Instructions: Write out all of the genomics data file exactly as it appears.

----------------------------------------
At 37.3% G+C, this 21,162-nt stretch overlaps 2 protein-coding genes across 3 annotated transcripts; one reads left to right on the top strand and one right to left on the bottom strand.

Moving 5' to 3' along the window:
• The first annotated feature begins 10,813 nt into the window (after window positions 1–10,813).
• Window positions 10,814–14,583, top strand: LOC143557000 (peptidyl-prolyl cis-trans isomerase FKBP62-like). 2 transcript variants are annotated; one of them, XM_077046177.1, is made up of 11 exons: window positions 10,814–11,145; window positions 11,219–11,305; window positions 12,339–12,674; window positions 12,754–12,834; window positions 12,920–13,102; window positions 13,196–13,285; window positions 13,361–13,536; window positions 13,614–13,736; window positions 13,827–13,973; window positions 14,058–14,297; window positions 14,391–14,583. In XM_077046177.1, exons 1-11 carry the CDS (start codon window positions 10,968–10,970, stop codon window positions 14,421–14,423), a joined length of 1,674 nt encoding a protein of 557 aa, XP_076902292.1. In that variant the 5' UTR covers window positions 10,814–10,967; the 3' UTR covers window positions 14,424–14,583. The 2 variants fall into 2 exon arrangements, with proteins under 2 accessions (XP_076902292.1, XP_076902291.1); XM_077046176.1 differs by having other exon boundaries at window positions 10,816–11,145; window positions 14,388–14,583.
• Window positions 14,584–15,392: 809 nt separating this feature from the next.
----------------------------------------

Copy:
At 37.3% G+C, this 21,162-nt stretch overlaps 2 protein-coding genes across 3 annotated transcripts; one reads left to right on the top strand and one right to left on the bottom strand.

Moving 5' to 3' along the window:
• The first annotated feature begins 10,813 nt into the window (after window positions 1–10,813).
• Window positions 10,814–14,583, top strand: LOC143557000 (peptidyl-prolyl cis-trans isomerase FKBP62-like). 2 transcript variants are annotated; one of them, XM_077046177.1, is made up of 11 exons: window positions 10,814–11,145; window positions 11,219–11,305; window positions 12,339–12,674; window positions 12,754–12,834; window positions 12,920–13,102; window positions 13,196–13,285; window positions 13,361–13,536; window positions 13,614–13,736; window positions 13,827–13,973; window positions 14,058–14,297; window positions 14,391–14,583. In XM_077046177.1, exons 1-11 carry the CDS (start codon window positions 10,968–10,970, stop codon window positions 14,421–14,423), a joined length of 1,674 nt encoding a protein of 557 aa, XP_076902292.1. In that variant the 5' UTR covers window positions 10,814–10,967; the 3' UTR covers window positions 14,424–14,583. The 2 variants fall into 2 exon arrangements, with proteins under 2 accessions (XP_076902292.1, XP_076902291.1); XM_077046176.1 differs by having other exon boundaries at window positions 10,816–11,145; window positions 14,388–14,583.
• Window positions 14,584–15,392: 809 nt separating this feature from the next.